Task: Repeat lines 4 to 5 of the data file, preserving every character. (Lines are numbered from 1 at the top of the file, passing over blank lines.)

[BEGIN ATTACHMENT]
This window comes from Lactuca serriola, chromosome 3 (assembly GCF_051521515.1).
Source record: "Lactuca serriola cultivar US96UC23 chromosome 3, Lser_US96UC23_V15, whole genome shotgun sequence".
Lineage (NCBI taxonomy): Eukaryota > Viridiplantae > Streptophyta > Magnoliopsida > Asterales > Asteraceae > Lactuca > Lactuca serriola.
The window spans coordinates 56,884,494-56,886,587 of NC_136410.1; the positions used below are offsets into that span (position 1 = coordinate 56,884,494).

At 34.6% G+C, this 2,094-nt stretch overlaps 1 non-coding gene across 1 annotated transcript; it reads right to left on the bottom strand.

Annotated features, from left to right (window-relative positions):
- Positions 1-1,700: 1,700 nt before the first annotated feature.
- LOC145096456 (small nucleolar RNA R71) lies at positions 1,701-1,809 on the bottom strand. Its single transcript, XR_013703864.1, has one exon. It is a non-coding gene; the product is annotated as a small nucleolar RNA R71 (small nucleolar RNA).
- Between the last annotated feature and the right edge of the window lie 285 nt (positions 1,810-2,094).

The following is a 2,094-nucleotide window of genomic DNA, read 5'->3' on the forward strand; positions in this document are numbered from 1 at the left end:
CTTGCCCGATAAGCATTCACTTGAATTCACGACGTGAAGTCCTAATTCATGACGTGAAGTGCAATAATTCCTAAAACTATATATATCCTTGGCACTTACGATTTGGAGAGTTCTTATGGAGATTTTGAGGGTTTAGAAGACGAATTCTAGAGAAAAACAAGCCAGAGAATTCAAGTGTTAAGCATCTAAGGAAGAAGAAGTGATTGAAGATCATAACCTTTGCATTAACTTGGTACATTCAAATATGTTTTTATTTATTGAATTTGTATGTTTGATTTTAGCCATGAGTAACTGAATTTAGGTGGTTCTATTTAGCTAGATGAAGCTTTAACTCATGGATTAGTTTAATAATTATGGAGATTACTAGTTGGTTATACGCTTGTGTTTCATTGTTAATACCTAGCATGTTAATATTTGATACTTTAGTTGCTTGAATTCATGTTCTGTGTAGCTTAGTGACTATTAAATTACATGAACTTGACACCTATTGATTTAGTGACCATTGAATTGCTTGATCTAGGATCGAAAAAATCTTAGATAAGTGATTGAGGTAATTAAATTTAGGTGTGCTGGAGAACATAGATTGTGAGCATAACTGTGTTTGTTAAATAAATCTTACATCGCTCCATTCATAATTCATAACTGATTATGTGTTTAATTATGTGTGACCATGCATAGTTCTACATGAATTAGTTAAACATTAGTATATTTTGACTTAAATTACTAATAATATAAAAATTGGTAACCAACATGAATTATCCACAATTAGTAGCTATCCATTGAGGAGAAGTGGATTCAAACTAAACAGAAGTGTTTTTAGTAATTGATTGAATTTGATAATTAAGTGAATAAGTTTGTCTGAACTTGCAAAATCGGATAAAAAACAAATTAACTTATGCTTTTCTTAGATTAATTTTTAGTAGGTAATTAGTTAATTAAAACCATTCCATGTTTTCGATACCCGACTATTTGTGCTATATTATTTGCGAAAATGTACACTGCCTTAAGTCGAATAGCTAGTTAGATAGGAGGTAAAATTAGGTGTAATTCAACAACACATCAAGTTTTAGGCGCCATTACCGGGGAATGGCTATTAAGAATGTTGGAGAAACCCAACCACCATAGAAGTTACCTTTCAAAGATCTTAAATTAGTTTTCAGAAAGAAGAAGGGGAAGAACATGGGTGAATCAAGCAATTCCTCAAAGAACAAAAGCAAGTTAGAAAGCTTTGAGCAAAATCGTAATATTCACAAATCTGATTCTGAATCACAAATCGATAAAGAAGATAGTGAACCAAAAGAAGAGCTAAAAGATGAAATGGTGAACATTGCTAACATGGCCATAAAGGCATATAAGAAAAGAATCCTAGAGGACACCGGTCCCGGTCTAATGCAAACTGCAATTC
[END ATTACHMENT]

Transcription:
The window spans coordinates 56,884,494-56,886,587 of NC_136410.1; the positions used below are offsets into that span (position 1 = coordinate 56,884,494).

At 34.6% G+C, this 2,094-nt stretch overlaps 1 non-coding gene across 1 annotated transcript; it reads right to left on the bottom strand.